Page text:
What Protects Devices from Electronic Interference?

Summary: Devices exposed to interference wouldn’t work, but shielding protects them.

There is a reason why you’re not supposed to use electronics like a cell phone in sensitive areas like a hospital. While you’re likely to see fewer signs posted about cell phone usage in these areas today, this was a major problem just a few years ago. The usage of electronics can interfere with other electronics, unless shielding is used to protect the internals.

How Shielding Works

Most electronic devices have some kind of shielding in place to protect the internals. Cell phones might have a metal plate installed, which was manufactured with a special sputter coater to metalize the plate. This shielding blocks electromagnetic interference produced by the device, and existing around the device.

Shielding is produced at different sizes and shapes, mostly to fit the device being used. UHV sputter deposition is also used, especially when only a thin film of metallic ink is required. Sometimes, devices are coated in these thin films to reduce weight, costs or other aspects of production.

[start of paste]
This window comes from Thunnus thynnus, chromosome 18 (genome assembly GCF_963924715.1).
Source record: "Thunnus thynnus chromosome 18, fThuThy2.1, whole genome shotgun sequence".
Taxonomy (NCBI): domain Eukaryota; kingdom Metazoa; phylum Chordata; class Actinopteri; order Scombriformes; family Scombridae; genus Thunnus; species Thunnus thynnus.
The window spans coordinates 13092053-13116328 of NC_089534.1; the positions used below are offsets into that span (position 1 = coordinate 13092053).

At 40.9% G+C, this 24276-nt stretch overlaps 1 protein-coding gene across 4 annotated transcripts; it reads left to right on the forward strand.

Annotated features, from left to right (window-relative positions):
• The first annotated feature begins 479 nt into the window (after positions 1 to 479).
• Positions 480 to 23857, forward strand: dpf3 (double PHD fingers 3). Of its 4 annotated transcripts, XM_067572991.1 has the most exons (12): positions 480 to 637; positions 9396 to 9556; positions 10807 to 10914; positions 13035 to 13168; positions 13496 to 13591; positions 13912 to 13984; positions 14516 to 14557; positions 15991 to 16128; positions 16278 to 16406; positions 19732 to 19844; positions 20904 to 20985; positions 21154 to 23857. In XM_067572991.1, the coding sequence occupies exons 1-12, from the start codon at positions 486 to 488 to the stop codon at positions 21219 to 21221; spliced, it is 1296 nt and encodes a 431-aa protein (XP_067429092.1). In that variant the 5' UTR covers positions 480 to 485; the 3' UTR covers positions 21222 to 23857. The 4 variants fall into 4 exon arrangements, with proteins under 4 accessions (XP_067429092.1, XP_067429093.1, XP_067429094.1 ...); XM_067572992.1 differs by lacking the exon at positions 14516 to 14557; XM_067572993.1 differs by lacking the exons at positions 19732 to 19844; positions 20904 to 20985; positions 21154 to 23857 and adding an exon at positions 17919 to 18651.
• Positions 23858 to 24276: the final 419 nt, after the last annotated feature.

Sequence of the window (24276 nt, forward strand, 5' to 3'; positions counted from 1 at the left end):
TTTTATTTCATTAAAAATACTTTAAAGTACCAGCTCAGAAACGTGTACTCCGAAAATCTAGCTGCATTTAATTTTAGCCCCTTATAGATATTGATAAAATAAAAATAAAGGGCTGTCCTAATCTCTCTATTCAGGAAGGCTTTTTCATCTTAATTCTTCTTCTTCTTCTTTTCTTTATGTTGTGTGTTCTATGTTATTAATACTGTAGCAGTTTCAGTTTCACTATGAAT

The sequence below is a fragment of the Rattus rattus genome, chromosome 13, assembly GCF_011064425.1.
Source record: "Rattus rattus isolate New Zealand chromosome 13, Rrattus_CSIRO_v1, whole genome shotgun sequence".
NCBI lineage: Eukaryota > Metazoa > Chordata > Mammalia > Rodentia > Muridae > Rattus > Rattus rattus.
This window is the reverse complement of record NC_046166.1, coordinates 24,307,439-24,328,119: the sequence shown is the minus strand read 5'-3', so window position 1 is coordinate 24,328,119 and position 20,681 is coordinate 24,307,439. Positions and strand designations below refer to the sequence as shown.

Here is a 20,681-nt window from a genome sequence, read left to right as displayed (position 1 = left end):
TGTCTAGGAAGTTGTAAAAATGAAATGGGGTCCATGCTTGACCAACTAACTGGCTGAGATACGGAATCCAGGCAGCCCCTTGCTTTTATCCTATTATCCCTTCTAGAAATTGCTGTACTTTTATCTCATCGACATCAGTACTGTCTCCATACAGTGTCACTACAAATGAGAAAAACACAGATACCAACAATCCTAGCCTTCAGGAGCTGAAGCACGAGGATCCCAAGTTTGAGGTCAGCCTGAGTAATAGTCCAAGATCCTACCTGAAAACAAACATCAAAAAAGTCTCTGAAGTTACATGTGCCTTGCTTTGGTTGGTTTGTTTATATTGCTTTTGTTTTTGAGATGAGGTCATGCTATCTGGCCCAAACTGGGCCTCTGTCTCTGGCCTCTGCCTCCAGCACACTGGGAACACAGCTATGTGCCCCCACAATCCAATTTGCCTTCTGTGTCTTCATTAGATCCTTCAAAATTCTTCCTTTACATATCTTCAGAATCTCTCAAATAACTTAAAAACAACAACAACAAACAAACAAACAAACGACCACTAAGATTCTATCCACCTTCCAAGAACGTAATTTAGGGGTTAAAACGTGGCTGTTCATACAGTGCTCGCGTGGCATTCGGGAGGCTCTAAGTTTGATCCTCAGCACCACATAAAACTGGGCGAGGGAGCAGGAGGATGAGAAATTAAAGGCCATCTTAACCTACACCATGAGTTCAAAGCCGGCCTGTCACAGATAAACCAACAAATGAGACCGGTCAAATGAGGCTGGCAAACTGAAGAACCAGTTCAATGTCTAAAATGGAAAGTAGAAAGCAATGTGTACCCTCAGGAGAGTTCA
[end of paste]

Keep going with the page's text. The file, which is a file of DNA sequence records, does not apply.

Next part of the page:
One of the medical device coatings most beneficial to patient health is also one of the most commonly overlooked. The metallic coatings that line all of the electronic monitors in a patient’s hospital room could easily short without this shielding.


Engineers discovered that they could use materials from one element to change the properties of another. A magnetron sputtering system is frequently used to add a treatment of thin-film copper or nickel, which would otherwise be impossible using manual means. The precision temperature required is difficult enough, but a uniform coating is required. If there are any defects, the device may not function as intended.

Bio: Denton Vacuum, LLC has been producing thin-film deposition systems and sputter coaters for more than 50 years, making the company one of the most trusted names in advanced manufacturing.